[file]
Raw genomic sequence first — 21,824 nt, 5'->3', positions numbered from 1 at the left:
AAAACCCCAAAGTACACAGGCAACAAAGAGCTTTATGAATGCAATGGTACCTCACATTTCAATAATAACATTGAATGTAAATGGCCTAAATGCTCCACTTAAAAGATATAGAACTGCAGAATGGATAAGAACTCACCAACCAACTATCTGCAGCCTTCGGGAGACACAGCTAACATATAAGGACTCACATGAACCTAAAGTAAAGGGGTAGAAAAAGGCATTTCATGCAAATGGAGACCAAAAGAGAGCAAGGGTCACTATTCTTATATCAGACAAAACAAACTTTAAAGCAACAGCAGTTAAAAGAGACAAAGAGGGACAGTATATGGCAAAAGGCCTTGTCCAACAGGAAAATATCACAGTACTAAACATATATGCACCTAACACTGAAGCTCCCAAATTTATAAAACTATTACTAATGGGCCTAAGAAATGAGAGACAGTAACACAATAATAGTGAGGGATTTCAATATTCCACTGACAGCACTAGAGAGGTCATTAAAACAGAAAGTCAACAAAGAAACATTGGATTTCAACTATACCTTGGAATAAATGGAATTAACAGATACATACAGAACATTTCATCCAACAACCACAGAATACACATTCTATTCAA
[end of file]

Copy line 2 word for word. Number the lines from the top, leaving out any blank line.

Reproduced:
AAAACCCCAAAGTACACAGGCAACAAAGAGCTTTATGAATGCAATGGTACCTCACATTTCAATAATAACATTGAATGTAAATGGCCTAAATGCTCCACTTAAAAGATATAGAACTGCAGAATGGATAAGAACTCACCAACCAACTATCTGCAGCCTTCGGGAGACACAGCTAACATATAAGGACTCACATGAACCTAAAGTAAAGGGGTAGAAAAAGGCATTTCATGCAAATGGAGACCAAAAGAGAGCAAGGGTCACTATTCTTATATCAGACAAAACAAACTTTAAAGCAACAGCAGTTAAAAGAGACAAAGAGGGACAGTATATGGCAAAAGGCCTTGTCCAACAGGAAAATATCACAGTACTAAACATATATGCACCTAACACTGAAGCTCCCAAATTTATAAAACTATTACTAATGGGCCTAAGAAATGAGAGACAGTAACACAATAATAGTGAGGGATTTCAATATTCCACTGACAGCACTAGAGAGGTCATTAAAACAGAAAGTCAACAAAGAAACATTGGATTTCAACTATACCTTGGAATAAATGGAATTAACAGATACATACAGAACATTTCATCCAACAACCACAGAATACACATTCTATTCAA